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Montreal goaltending during the Dryden years:

Player GP W L T W% Min GA SO GAA
Dryden 397 258 57 74 .758 23352 870 46 2.24
BU Total 258 158 52 35 .716 14690 677 17 2.77
BU Total+ 342 203 76 44 .697 19370 914 18 2.83
Thomas 10 8 1 0 .888 583 23 1 2.37
Larocque 137 96 18 18 .795 7942 348 13 2.63
Plasse 17 11 2 3 .781 932 40 0 2.58
Vachon 48 23 13 9 .625 2696 122 2 2.72
DeJordy 7 3 2 1 .583 332 25 0 4.52
Myre 39 17 16 4 .514 2205 119 1 3.24
+Including 73-74
Larocque+ 164 111 26 20 .771 9373 417 13 2.67
Plasse+ 32 18 6 5 .707 1771 97 0 3.29
Thomas+ 52 31 13 5 .684 2993 134 2 2.69
Playoffs (Sv-SOG-Sv%)
Dryden 112 80 32 .714 6846 274 10 2.40 (2953-3227 .915)
Larocque 7 2 4 .333 384 18 0 2.81(179-197 .909)


Last edited by BM67: 08-24-2006 at 10:45 AM.
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Old
08-24-2006, 07:51 AM
  #21
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I'll go with:

1A>Martin Brodeur
1AA>Ken Dryden

Both are great in every goaltending aspect and scenario but I'd give the very slight edge to Marty. IMO he was a shade better than Dryden and has remained a truly effective goaltender today.

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Old
08-24-2006, 10:24 AM
  #22
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Quote:
Originally Posted by meehan View Post
Dryden's backups have a higher winning percentage than he does.
That's not particularly surprising. How many games did Dryden's backups play against the Bruins, the Flyers, and the other great teams of the day?

Quote:
Originally Posted by meehan View Post
Dryden's stats get worse in the playoffs.
Most goaltenders' statistics do. On average, postseason opponents are better than regular-season opponents.

So what was your point with these two statements?

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Old
08-24-2006, 12:31 PM
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Quote:
Originally Posted by God Bless Canada View Post
I don't see where canucksfan said "Dryden is way better than Brodeur." He said "At this point in his career there is no way he is better than Dryden." There's a world of difference.
From how I interpret that quote, I think he implies that there isn't any aspect of greatness in which Brodeur trumps Dryden, indicating that is no comparison between the two. I disagree as Brodeur has played in many more games even at this point in his career and as such, has proven a greater durability than Dryden.

Quote:
I agree that longevity is part of greatness. But Dryden only had the most successful eight-year stretch in the history of the sport. And I would have loved to see what Dryden could have done over a long career, too. Hmmmmm, let's see. A flawless, technically sound, efficient, some might even say effortless, goaltending style. A winner's mentality. A great work ethic. Maybe the most poise and focus of any goalie, ever. Likely the best when facing 15, 20 or 25 shots a game. Yep, even better than Brodeur.
We speculate about how good Dryden would be if he had a career the size of Brodeur's, but as there is no evidence proving he can be as durable, I will favor the player who has proven the ability to be great over a long stretch of time.

Quote:
Dryden's stats get worse in the playoffs? Funny, last I checked, he won six Cups in eight years. Stats? Who cares about stats when you win six Cups in eight years. And he won a Conn Smythe. I don't care about GAA and save percentage in the playoffs. I care about one thing: winning. And in every Cup run, Dryden won the maximum 12 games. Need a big save? Dryden got it.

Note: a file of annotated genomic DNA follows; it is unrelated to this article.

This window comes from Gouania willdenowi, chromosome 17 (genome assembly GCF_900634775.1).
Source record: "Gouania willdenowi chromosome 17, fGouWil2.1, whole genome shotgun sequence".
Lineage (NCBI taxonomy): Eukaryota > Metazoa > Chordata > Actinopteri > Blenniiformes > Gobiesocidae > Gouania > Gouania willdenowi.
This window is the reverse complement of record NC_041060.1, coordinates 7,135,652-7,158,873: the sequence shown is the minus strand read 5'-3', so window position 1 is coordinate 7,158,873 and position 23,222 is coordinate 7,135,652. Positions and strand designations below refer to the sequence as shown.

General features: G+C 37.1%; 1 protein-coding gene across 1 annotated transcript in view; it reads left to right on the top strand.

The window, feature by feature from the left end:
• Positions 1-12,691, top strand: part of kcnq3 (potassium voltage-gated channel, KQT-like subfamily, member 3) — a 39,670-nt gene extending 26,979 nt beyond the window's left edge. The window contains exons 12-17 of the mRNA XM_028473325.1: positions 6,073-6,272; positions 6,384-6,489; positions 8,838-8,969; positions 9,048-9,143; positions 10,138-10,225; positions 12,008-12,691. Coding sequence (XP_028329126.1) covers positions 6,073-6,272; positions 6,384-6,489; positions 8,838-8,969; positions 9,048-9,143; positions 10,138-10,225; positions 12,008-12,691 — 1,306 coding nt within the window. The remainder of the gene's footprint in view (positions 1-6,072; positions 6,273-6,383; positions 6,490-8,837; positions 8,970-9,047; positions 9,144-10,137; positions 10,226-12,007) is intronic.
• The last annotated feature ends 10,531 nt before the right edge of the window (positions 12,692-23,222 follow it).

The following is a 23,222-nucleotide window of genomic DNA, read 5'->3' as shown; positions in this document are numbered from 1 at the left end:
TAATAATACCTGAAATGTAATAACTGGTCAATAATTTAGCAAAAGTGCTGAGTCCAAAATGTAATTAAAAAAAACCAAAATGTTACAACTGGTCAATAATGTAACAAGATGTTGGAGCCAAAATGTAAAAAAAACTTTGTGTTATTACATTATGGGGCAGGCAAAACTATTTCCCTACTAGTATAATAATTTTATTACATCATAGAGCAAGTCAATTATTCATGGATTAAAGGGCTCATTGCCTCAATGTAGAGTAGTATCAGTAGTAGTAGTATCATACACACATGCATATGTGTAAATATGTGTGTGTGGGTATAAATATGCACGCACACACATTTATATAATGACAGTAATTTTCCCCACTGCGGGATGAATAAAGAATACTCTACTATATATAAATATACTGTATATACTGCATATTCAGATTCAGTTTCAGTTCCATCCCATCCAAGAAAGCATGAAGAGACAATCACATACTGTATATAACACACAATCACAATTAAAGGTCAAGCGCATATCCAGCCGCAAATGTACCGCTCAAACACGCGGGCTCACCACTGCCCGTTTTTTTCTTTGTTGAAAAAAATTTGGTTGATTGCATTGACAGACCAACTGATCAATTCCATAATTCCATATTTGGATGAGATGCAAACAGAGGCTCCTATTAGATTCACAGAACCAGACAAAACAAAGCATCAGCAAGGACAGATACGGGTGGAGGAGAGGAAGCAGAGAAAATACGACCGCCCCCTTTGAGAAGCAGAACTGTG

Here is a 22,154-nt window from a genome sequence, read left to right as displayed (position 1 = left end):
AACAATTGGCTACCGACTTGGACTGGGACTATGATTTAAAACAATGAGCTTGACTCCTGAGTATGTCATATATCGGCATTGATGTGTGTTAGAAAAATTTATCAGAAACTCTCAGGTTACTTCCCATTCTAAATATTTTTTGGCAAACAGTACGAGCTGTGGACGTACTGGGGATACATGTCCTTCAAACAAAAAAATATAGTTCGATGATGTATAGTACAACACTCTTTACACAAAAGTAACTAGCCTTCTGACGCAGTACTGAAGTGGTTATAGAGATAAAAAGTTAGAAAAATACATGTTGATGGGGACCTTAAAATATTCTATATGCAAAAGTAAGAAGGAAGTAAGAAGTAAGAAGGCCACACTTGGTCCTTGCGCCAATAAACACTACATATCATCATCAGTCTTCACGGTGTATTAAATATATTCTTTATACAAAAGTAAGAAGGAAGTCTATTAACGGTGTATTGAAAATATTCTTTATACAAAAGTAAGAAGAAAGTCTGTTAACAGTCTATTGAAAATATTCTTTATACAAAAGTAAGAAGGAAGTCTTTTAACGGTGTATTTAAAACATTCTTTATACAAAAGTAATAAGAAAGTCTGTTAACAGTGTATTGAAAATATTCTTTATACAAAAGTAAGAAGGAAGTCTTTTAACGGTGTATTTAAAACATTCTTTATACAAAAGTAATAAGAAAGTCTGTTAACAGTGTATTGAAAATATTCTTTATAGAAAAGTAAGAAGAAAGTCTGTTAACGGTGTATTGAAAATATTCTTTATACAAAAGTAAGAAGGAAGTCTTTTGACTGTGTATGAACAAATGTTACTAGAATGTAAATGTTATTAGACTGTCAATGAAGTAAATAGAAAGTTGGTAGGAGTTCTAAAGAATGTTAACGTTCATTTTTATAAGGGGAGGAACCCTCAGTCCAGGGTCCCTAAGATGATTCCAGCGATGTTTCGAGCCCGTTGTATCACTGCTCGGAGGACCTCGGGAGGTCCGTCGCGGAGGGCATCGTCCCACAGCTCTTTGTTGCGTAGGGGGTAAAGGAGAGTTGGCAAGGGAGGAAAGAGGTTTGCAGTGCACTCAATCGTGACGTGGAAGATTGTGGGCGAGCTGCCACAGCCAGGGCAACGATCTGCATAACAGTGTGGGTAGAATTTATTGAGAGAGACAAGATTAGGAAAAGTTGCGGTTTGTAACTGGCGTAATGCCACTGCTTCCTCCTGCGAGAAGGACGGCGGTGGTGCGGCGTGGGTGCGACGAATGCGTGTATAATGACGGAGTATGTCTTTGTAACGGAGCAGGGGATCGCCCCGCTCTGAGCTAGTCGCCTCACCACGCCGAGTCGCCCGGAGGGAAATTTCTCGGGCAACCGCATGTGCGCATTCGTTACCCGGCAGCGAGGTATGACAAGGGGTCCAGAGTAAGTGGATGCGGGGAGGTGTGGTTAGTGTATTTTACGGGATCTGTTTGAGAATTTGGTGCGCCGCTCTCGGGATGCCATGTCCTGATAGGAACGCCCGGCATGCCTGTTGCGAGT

You can't argue Dryden's success in the playoffs, however, guys like Broda, Roy, Smith, Fuhr, Brodeur all had their stats improve in the post season while Dryden's got worse; those are the fact, take what you will from them.

Quote:
I'll take your word that Dryden's backups had a better winning percentage than he did. But your statement couldn't be more loaded. After all, I'm guessing those back-ups probably played against the Vancouvers, Washingtons and Kansas City/Colorados of the NHL, while Dryden played Buffalo, Boston, NYI, Philly and the other good teams.
And exactly how is this different from most of the post expansion HOF calibur goaltenders? Do you think Brodeur misses games against the Flyers or Rangers, or Roy missed many games against Detroit and Dallas. When a team has an elite goaltender, the backup will mostly play against bad teams. Brodeur and Roy's backups had worse records, Dryden's had better records....again take what you will from that.

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Old
08-24-2006, 12:34 PM
  #24
meehan
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Quote:
Originally Posted by Doctor No View Post
That's not particularly surprising. How many games did Dryden's backups play against the Bruins, the Flyers, and the other great teams of the day?
I mentioned this in my previous reply but Dryden isn't special in that backup goalies usually play against weaker teams than the starter. Not all backups end up with winning percentages better than the starter though.


Quote:

Most goaltenders' statistics do. On average, postseason opponents are better than regular-season opponents.

So what was your point with these two statements?
Again, I mentioned some of the greats like Broda, Smith, Fuhr, Brodeur all of whom had much better stats in the post season, unlike Dryden.

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Old
08-24-2006, 12:44 PM
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add Fuhr